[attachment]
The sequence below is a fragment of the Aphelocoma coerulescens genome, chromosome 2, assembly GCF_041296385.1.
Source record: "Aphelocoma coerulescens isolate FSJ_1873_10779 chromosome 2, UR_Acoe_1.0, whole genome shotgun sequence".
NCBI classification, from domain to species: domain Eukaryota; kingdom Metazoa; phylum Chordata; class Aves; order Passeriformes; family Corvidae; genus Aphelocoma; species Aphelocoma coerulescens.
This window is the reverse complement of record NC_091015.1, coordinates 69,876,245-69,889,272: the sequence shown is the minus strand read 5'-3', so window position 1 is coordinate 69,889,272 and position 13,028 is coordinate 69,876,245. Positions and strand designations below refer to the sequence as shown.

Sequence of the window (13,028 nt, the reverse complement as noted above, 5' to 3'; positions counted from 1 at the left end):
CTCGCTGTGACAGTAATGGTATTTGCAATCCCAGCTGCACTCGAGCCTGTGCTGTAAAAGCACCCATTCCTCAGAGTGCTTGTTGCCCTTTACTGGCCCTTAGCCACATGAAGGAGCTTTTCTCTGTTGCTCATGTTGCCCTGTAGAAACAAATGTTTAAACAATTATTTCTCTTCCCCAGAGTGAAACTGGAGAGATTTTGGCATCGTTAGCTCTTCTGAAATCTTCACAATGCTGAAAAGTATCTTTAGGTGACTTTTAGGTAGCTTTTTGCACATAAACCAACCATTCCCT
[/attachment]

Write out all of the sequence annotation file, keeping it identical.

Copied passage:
The sequence below is a fragment of the Aphelocoma coerulescens genome, chromosome 2, assembly GCF_041296385.1.
Source record: "Aphelocoma coerulescens isolate FSJ_1873_10779 chromosome 2, UR_Acoe_1.0, whole genome shotgun sequence".
NCBI classification, from domain to species: domain Eukaryota; kingdom Metazoa; phylum Chordata; class Aves; order Passeriformes; family Corvidae; genus Aphelocoma; species Aphelocoma coerulescens.
This window is the reverse complement of record NC_091015.1, coordinates 69,876,245-69,889,272: the sequence shown is the minus strand read 5'-3', so window position 1 is coordinate 69,889,272 and position 13,028 is coordinate 69,876,245. Positions and strand designations below refer to the sequence as shown.

Sequence of the window (13,028 nt, the reverse complement as noted above, 5' to 3'; positions counted from 1 at the left end):
CTCGCTGTGACAGTAATGGTATTTGCAATCCCAGCTGCACTCGAGCCTGTGCTGTAAAAGCACCCATTCCTCAGAGTGCTTGTTGCCCTTTACTGGCCCTTAGCCACATGAAGGAGCTTTTCTCTGTTGCTCATGTTGCCCTGTAGAAACAAATGTTTAAACAATTATTTCTCTTCCCCAGAGTGAAACTGGAGAGATTTTGGCATCGTTAGCTCTTCTGAAATCTTCACAATGCTGAAAAGTATCTTTAGGTGACTTTTAGGTAGCTTTTTGCACATAAACCAACCATTCCCT